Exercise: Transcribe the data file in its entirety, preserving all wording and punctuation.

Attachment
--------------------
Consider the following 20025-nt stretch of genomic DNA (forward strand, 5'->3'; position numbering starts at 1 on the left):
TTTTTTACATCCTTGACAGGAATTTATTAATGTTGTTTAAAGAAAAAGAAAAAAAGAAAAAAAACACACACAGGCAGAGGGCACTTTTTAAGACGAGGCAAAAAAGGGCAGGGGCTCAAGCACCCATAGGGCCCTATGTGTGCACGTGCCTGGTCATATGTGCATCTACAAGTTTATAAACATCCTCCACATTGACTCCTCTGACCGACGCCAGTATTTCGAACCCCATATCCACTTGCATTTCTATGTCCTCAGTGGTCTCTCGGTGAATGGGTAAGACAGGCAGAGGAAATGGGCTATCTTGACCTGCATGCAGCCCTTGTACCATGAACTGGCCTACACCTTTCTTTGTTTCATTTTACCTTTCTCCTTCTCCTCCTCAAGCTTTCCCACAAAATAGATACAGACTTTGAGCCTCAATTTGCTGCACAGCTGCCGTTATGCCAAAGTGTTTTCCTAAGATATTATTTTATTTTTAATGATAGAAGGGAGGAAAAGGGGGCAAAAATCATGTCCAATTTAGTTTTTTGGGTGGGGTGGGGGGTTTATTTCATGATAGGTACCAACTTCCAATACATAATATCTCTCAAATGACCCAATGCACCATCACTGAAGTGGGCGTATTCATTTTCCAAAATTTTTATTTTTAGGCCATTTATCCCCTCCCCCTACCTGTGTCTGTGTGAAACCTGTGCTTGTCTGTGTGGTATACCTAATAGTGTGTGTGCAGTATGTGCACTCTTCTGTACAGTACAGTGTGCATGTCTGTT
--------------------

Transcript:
Consider the following 20025-nt stretch of genomic DNA (forward strand, 5'->3'; position numbering starts at 1 on the left):
TTTTTTACATCCTTGACAGGAATTTATTAATGTTGTTTAAAGAAAAAGAAAAAAAGAAAAAAAACACACACAGGCAGAGGGCACTTTTTAAGACGAGGCAAAAAAGGGCAGGGGCTCAAGCACCCATAGGGCCCTATGTGTGCACGTGCCTGGTCATATGTGCATCTACAAGTTTATAAACATCCTCCACATTGACTCCTCTGACCGACGCCAGTATTTCGAACCCCATATCCACTTGCATTTCTATGTCCTCAGTGGTCTCTCGGTGAATGGGTAAGACAGGCAGAGGAAATGGGCTATCTTGACCTGCATGCAGCCCTTGTACCATGAACTGGCCTACACCTTTCTTTGTTTCATTTTACCTTTCTCCTTCTCCTCCTCAAGCTTTCCCACAAAATAGATACAGACTTTGAGCCTCAATTTGCTGCACAGCTGCCGTTATGCCAAAGTGTTTTCCTAAGATATTATTTTATTTTTAATGATAGAAGGGAGGAAAAGGGGGCAAAAATCATGTCCAATTTAGTTTTTTGGGTGGGGTGGGGGGTTTATTTCATGATAGGTACCAACTTCCAATACATAATATCTCTCAAATGACCCAATGCACCATCACTGAAGTGGGCGTATTCATTTTCCAAAATTTTTATTTTTAGGCCATTTATCCCCTCCCCCTACCTGTGTCTGTGTGAAACCTGTGCTTGTCTGTGTGGTATACCTAATAGTGTGTGTGCAGTATGTGCACTCTTCTGTACAGTACAGTGTGCATGTCTGTT